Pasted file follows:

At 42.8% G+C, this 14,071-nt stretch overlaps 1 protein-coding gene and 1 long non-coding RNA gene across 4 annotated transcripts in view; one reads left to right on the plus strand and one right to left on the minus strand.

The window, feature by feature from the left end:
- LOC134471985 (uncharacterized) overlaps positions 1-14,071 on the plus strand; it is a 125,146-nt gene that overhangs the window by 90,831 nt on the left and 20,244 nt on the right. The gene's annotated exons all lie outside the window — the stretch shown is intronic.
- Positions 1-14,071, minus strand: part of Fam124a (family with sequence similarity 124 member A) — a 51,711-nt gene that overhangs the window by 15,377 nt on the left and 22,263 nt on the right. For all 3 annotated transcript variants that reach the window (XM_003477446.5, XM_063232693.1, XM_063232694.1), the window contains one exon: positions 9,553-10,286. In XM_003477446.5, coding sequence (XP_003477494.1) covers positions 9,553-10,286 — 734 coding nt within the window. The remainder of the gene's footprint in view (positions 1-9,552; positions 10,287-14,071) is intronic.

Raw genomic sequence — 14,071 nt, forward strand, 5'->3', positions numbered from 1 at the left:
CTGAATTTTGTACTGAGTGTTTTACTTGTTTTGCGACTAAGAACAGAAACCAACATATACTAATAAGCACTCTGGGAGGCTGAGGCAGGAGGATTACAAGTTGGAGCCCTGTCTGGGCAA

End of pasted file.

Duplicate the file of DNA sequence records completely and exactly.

At 42.8% G+C, this 14,071-nt stretch overlaps 1 protein-coding gene and 1 long non-coding RNA gene across 4 annotated transcripts in view; one reads left to right on the plus strand and one right to left on the minus strand.

The window, feature by feature from the left end:
- LOC134471985 (uncharacterized) overlaps positions 1-14,071 on the plus strand; it is a 125,146-nt gene that overhangs the window by 90,831 nt on the left and 20,244 nt on the right. The gene's annotated exons all lie outside the window — the stretch shown is intronic.
- Positions 1-14,071, minus strand: part of Fam124a (family with sequence similarity 124 member A) — a 51,711-nt gene that overhangs the window by 15,377 nt on the left and 22,263 nt on the right. For all 3 annotated transcript variants that reach the window (XM_003477446.5, XM_063232693.1, XM_063232694.1), the window contains one exon: positions 9,553-10,286. In XM_003477446.5, coding sequence (XP_003477494.1) covers positions 9,553-10,286 — 734 coding nt within the window. The remainder of the gene's footprint in view (positions 1-9,552; positions 10,287-14,071) is intronic.

Raw genomic sequence — 14,071 nt, forward strand, 5'->3', positions numbered from 1 at the left:
CTGAATTTTGTACTGAGTGTTTTACTTGTTTTGCGACTAAGAACAGAAACCAACATATACTAATAAGCACTCTGGGAGGCTGAGGCAGGAGGATTACAAGTTGGAGCCCTGTCTGGGCAA